6 b. When productivity growth is positive, what happens to the total product curve and the marginal product of labor curve? Illustrate your answer with a diagram. c. When productivity growth is positive, what happens to the marginal cost curve and the average total cost curve? Illustrate your answer with a diagram. d. If labor costs are rising over time on average, why would a company want to adopt equipment and methods that increase labor productivity? a. When labor costs are a variable cost but not a fixed cost, an increase in labor costs leads to an increase in both average total cost and marginal cost. When labor costs are a variable cost and a fixed cost, the result is the same: both the average total cost and the marginal cost increase. b. When productivity growth is positive, any given quantity of labor can produce more output, causing the total product curve to shift upward. Since each unit of labor can produce more output, the marginal product of labor will increase and the marginal product of labor curve will shift upward. In panel (a) of the accompanying diagram, the upward shift of the total product curve is illustrated by the movement from its initial position, TP 1, to its new position, TP 2. In panel (b), the upward shift of the marginal product of labor curve is illustrated by the movement from its initial position, MPL 1, to its new position, MPL 2. c. When productivity growth is positive, the marginal cost curve and the average total cost curve will both shift downward, assuming labor costs have not changed. In the accompanying diagram, the movement of the average total cost curve is illustrated by the shift from its initial position, ATC 1, to its new position, ATC 2. The movement of the marginal cost curve is illustrated by the shift from its initial position, MC 1, to its new position, MC 2. d. Rising labor costs will shift the average total cost and marginal cost curves upward. Productivity growth will counteract this, shifting the average total cost and marginal cost curves downward. Question: Magnificent Blooms is a florist specializing in floral arrangements for weddings, graduations, and other events. Magnificent Blooms has a fixed cost associated with space and equipment of \$100 per day. Each worker is paid \$50 per day. The daily production function for Magnificent Blooms is shown in the accompanying table.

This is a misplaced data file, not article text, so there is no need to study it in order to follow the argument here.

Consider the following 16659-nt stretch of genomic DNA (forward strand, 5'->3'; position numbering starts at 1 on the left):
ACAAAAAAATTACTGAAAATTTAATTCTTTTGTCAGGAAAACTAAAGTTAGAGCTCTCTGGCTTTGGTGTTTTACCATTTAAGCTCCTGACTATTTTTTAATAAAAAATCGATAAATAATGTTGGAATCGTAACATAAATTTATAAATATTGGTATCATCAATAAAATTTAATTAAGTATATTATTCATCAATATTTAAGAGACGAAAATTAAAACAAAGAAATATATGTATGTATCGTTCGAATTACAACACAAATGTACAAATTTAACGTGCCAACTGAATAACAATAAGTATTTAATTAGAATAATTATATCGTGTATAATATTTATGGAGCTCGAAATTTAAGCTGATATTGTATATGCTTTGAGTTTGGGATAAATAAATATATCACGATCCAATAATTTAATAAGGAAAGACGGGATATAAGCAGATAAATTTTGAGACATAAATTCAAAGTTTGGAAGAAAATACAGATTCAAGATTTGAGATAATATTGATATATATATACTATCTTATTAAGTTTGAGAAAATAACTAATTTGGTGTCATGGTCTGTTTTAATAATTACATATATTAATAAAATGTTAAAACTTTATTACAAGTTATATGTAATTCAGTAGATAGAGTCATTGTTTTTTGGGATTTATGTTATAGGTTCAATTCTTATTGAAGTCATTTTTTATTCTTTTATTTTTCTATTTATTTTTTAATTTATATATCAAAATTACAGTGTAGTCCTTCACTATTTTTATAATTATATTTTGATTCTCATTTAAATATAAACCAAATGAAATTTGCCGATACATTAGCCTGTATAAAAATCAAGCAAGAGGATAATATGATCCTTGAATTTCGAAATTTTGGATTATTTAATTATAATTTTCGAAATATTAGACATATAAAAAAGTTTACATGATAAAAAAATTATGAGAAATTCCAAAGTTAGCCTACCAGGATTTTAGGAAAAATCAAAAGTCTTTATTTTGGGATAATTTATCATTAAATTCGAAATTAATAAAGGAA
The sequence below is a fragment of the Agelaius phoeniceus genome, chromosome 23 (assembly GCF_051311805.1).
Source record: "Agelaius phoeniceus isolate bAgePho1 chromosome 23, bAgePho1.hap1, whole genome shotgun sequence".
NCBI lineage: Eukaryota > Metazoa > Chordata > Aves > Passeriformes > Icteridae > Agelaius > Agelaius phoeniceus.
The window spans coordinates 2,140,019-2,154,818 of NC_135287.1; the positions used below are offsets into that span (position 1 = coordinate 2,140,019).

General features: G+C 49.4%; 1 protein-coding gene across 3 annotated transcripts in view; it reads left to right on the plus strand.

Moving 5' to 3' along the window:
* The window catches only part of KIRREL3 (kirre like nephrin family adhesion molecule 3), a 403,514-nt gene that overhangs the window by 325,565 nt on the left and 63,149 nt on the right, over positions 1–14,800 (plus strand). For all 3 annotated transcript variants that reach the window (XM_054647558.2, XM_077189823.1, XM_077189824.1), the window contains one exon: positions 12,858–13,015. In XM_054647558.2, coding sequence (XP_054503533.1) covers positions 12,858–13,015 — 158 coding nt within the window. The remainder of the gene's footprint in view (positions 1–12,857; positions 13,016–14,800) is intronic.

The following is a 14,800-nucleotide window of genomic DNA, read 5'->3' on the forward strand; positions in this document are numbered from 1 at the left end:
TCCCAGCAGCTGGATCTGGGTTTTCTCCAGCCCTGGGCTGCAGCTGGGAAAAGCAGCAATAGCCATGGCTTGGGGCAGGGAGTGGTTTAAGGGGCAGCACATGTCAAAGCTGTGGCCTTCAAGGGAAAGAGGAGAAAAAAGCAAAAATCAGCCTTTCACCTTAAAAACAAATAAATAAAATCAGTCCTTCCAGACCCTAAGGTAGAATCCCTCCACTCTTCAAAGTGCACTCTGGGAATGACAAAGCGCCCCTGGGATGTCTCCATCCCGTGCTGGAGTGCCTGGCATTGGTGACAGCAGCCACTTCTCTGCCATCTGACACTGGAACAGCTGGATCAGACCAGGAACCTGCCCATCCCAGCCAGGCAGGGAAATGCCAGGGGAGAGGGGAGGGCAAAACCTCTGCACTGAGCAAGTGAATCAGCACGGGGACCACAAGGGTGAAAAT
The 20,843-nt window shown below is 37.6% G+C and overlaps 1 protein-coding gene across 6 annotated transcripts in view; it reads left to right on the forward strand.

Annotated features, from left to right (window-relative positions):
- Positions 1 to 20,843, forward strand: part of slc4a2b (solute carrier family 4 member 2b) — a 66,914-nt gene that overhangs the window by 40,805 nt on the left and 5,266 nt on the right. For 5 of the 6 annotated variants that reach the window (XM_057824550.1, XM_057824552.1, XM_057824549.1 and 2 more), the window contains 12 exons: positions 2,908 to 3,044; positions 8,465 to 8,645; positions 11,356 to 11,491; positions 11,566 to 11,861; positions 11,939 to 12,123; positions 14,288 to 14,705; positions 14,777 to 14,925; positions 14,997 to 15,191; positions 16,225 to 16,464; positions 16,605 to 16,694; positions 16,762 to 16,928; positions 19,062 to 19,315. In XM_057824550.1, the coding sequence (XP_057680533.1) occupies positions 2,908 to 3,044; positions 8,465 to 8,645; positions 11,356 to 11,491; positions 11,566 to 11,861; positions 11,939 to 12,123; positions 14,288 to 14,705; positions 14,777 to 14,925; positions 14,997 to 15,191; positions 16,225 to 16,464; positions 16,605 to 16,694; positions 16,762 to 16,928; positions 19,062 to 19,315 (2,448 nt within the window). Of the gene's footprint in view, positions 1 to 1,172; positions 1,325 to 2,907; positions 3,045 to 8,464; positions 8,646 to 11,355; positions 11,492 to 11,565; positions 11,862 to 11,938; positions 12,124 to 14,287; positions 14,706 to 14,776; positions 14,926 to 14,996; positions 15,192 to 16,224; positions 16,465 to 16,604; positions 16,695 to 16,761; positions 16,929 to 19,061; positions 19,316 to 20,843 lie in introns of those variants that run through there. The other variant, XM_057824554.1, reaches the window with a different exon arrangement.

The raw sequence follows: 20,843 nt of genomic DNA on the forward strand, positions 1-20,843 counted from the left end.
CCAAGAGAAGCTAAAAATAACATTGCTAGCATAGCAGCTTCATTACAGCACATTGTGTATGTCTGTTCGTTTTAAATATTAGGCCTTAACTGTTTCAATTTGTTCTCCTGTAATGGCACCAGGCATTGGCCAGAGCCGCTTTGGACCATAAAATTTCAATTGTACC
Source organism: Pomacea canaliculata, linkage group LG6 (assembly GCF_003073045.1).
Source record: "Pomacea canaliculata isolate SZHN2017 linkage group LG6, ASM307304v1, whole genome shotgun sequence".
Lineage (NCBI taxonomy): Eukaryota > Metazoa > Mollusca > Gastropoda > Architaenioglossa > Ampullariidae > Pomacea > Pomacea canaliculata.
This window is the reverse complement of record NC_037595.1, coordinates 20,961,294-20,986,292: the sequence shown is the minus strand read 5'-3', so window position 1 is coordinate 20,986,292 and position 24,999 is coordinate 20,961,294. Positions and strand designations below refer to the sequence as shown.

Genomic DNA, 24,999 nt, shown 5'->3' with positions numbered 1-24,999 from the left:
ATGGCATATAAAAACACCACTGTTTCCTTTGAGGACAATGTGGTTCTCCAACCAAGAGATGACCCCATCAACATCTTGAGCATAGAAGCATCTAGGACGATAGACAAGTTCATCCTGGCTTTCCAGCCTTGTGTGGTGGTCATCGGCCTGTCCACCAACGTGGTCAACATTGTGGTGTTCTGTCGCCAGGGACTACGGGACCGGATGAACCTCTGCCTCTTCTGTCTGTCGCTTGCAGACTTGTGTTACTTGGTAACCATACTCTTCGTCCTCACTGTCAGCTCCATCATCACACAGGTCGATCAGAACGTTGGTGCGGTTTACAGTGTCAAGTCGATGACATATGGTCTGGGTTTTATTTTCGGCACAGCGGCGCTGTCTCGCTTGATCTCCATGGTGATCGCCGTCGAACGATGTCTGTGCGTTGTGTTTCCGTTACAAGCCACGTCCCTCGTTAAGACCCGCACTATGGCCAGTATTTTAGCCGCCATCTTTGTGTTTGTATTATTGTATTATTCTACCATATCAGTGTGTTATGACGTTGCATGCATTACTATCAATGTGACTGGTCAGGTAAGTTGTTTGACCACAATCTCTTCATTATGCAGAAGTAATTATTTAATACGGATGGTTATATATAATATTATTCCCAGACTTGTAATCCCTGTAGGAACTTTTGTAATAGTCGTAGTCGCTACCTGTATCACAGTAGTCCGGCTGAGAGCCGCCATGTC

7 Quantity of labor (workers) Quantity of floral arrangements a. Calculate the marginal product of each worker. What principle explains why the marginal product per worker declines as the number of workers employed increases? b. Calculate the marginal cost of each level of output. What principle explains why the marginal cost per floral arrangement increases as the number of arrangements increases? a. MPL, shown in the following table for the five workers, is the change in output resulting from the employment of one additional worker per day. MPL falls as the quantity of labor increases due to the principle of diminishing returns. Quantity of labor (workers) Quantity of floral arrangements Marginal product of labor Variable Cost VC = #workers x wage rate Total Cost TC = FC+VC Marginal cost of floral arrangement = 50/ = 50/ = 50/ = 50/ = 50/1 b. The marginal cost, MC, of floral arrangements is the change in total cost divided by the change in output. So, to compute MC, we first need to compute total cost, TC = FC + VC, as shown in the table. MC per floral arrangement is also shown in the table. MC increases as output increases due again to the principle of diminishing returns. Question: You have the information shown in the accompanying table about a firm s costs. Complete the missing data. Quantity TC MC ATC AVC 0 \$ ? \$20?? 2? \$10?? 3? \$16?? 4? \$20?? 5? \$24?? The accompanying table contains the complete cost data. The total cost of producing one unit of output is the total cost of producing zero units of output plus the marginal cost of increasing output from zero to one, and so forth. The average total cost is just the total cost divided by output. Since the total cost of producing zero output is \$20, the variable cost is TC \$20. The average variable cost is then just the variable cost divided by output.